Wednesday, August 14, 2013

Egypt and the failure of US policy

What occurred was a massacre (see El Amrani at The Arabist for his take on the possible motivations for the crackdown). 

This wasn't a ''security'' operation, it was protest clearance from the school of brutal totalitarianism- via bulldozers and snipersThe Egyptian government decided that they were going to crush Morsi's supporters and they did just that.

Others are covering the specific Egyptian political angle, but I want to consider why American diplomacy was unable to foresee or restrain this human disaster. I think there are three key reasons.

Absent policy clarity/direction

From the very start of the 2011 Egyptian revolution, the US Government has been hesitant to adopt a clear policy in Egypt. After promising to support Egyptian democracy, President Obama then cut related aid. Only when Mubarak's fall became inevitable and the bloodshed intolerable, did Obama finally pressure Mubarak to fall from power. The Egyptian people asked for our support and they found our equivocation. 

In a similar vein, Secretary of State Kerry's remarks today were the first significant US condemnation of the Army since Morsi's removal from power a few weeks ago. We're still unwilling to commit to the basic premise of Egyptian democratic rights.

To Egyptians on all sides, the political essence of US policy is now viewed in largely the same manner- that the US Government lacks the courage and confidence to establish a clear policy and then support that agenda with action. In result, America's influence has withered and Egyptian political dynamics have run out ahead of us. At terrible cost. Instead of shaping Egypt's transition towards stable democracy, all too often, we've been chasing the metaphorical greyhound. This failure helps explain why the US is so mistrusted by Egyptians. In short, by attempting to hedge our bets, we've ended up burning our cards.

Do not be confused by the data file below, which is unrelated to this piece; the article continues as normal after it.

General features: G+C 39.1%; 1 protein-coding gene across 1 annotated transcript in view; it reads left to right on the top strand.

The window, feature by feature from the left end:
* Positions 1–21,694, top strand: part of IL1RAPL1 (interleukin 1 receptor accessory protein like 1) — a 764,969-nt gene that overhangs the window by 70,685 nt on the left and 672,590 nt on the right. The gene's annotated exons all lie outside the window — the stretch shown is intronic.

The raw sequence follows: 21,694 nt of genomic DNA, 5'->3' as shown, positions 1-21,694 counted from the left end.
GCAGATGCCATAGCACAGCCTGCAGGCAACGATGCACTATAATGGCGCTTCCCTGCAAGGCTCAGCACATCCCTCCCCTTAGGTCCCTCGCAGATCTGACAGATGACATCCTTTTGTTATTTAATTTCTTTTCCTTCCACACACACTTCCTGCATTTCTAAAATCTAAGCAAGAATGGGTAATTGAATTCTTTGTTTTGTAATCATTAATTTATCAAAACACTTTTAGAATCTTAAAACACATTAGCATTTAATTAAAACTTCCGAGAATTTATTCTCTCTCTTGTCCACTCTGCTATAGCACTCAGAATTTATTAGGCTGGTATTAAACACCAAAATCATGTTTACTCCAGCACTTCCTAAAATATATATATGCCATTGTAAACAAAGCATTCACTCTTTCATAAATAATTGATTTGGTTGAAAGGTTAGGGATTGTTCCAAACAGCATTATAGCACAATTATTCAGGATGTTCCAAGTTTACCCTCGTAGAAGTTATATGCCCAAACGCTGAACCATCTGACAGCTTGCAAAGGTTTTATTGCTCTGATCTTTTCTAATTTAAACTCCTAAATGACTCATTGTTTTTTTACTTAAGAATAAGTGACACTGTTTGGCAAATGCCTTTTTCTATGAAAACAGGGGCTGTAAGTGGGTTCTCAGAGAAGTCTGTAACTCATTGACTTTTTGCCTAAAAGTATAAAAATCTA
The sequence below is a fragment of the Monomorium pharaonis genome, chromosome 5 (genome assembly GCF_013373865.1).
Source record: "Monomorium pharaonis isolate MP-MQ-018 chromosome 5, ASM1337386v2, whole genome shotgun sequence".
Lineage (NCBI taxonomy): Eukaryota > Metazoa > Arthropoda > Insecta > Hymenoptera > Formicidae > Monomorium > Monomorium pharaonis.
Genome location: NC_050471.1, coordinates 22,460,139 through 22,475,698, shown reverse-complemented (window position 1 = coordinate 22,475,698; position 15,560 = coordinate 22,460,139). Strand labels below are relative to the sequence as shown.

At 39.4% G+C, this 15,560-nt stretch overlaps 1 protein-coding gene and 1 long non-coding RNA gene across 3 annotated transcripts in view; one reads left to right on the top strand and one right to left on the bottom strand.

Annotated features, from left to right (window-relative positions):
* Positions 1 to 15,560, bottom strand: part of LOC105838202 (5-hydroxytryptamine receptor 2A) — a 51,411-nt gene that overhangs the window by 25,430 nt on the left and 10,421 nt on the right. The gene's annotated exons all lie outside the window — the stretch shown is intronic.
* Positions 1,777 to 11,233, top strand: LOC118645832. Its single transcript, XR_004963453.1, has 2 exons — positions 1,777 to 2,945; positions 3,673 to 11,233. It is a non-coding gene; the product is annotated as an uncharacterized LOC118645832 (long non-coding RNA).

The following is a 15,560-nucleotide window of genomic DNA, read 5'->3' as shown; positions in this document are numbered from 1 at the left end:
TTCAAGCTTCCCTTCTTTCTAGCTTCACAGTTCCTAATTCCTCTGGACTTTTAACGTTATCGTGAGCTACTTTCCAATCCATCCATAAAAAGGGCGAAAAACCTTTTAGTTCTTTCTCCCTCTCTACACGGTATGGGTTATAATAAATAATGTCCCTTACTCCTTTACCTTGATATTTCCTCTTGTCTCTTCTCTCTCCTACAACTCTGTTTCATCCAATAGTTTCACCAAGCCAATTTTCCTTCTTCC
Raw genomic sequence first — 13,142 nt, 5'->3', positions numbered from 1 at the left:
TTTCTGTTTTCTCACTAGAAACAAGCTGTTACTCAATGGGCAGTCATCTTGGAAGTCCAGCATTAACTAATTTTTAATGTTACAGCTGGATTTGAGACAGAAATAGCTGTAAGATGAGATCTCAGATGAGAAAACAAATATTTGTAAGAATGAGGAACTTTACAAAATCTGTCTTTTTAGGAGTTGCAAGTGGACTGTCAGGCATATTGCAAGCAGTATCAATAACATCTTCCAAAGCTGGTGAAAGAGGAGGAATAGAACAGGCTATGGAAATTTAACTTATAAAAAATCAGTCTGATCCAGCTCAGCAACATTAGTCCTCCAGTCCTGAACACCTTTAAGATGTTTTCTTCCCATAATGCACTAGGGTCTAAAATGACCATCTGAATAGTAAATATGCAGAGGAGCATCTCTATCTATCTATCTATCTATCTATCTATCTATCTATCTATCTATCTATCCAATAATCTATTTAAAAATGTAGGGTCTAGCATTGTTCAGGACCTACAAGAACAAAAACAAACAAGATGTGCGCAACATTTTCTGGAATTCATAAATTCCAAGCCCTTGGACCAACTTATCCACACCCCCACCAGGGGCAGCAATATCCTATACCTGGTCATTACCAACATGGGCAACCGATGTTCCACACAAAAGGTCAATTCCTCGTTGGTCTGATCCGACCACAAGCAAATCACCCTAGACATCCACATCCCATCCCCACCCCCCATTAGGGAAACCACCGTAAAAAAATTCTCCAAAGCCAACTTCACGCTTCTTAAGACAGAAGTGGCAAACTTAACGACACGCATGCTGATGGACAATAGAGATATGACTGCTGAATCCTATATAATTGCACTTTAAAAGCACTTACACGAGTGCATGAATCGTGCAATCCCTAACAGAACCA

Absent moral courage

At its core, US foreign policy must reside upon certain non-negotiable values. These should include our unyielding support for democracy, civilian protection and the rule of law. If there's one thing that encompasses all these concerns, it's that America won't tolerate the use of violence against innocent protesters. The Egyptian government believed that we wouldn't stand in support of that belief. This evening, nearly 300 people are dead.

Don't misconstrue me, I'm not saying that America should have supported Morsi against the Army (his tenure was hardly defined by adherence to democratic tradition). But because we've been willing to tolerate the Army's increasing brutality since Morsi's fall, we've played to the propaganda narrative of the hardliners who oppose us - the notion of an America without honor. The sad reality is that our gelatinous morality has born a terrible cost - the US Government has discredited itself in the eyes of the Egyptian people and has discredited American values in the eyes of the world.

Absent will to engage with political complexity

At the heart of American dysfunction in Egypt is our emotionally laden and logically deficient foreign policy discourse at home. Since 2011, most American politicians and commentators have sought to define Egypt's political crisis as a fight between existential forces of democracy (the Army/anti-Morsi protesters) and totalitarian Sunni Islamism (the Muslim Brotherhood). From both the American political right and political left, our policy debates have taken refuge in intransigent understandings that discourage foreign policy bi-partisanship on Egypt. We've entertained the myth of simple policy prescriptions - support the army/oppose the Brotherhood - an approach that was and remains fundamentally flawed. This has weakened the prospective power of our diplomats. 

Alongside a determined policy born of moral and strategic clarity, we also need influence with all Egypt's actors. Most of all, we need to reclaim American foreign policy to a position of intellectual endeavor. The politics of the Middle East and north Africa are not simple.

         In the end, the political repercussions of today's events are likely to reverberate for years to come. Salafist extremists will be lavishing over the prospect of a new batch of disaffected recruits - individuals who thought protesting was a democratic right and paid for that belief in blood. This is a huge propaganda coup for the enemies of democracy.

Yet, America can recover. We can rebuild our influence. If we use this tragedy to inject a new courage to our policy in Egypt - to propagate a policy centering around a mix of absolute values and flexible relationships, we can help Egyptians reach a better, more inclusive and decidedly more hopeful future.

Here's a link page to my other MENA writings.

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